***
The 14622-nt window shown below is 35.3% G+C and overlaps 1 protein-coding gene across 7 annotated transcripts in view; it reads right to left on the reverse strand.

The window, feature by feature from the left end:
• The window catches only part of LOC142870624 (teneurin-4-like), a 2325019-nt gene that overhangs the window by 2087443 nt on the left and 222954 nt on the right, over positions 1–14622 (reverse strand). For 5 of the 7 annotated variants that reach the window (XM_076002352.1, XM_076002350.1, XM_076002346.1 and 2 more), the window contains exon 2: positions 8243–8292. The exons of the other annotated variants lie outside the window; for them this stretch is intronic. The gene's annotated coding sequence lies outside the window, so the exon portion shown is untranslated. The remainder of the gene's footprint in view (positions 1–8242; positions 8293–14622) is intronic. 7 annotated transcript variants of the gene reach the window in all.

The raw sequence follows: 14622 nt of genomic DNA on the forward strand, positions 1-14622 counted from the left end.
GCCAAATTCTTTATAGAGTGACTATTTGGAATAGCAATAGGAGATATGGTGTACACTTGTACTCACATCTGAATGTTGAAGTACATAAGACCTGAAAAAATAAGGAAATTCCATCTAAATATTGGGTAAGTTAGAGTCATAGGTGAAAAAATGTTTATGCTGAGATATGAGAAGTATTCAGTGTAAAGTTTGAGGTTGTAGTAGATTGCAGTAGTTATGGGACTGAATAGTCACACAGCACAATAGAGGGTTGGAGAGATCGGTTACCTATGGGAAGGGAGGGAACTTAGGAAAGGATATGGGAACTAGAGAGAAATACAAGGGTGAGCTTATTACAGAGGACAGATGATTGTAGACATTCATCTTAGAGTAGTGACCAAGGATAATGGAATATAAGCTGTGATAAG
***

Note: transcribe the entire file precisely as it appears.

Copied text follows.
The 14622-nt window shown below is 35.3% G+C and overlaps 1 protein-coding gene across 7 annotated transcripts in view; it reads right to left on the reverse strand.

The window, feature by feature from the left end:
• The window catches only part of LOC142870624 (teneurin-4-like), a 2325019-nt gene that overhangs the window by 2087443 nt on the left and 222954 nt on the right, over positions 1–14622 (reverse strand). For 5 of the 7 annotated variants that reach the window (XM_076002352.1, XM_076002350.1, XM_076002346.1 and 2 more), the window contains exon 2: positions 8243–8292. The exons of the other annotated variants lie outside the window; for them this stretch is intronic. The gene's annotated coding sequence lies outside the window, so the exon portion shown is untranslated. The remainder of the gene's footprint in view (positions 1–8242; positions 8293–14622) is intronic. 7 annotated transcript variants of the gene reach the window in all.

The raw sequence follows: 14622 nt of genomic DNA on the forward strand, positions 1-14622 counted from the left end.
GCCAAATTCTTTATAGAGTGACTATTTGGAATAGCAATAGGAGATATGGTGTACACTTGTACTCACATCTGAATGTTGAAGTACATAAGACCTGAAAAAATAAGGAAATTCCATCTAAATATTGGGTAAGTTAGAGTCATAGGTGAAAAAATGTTTATGCTGAGATATGAGAAGTATTCAGTGTAAAGTTTGAGGTTGTAGTAGATTGCAGTAGTTATGGGACTGAATAGTCACACAGCACAATAGAGGGTTGGAGAGATCGGTTACCTATGGGAAGGGAGGGAACTTAGGAAAGGATATGGGAACTAGAGAGAAATACAAGGGTGAGCTTATTACAGAGGACAGATGATTGTAGACATTCATCTTAGAGTAGTGACCAAGGATAATGGAATATAAGCTGTGATAAG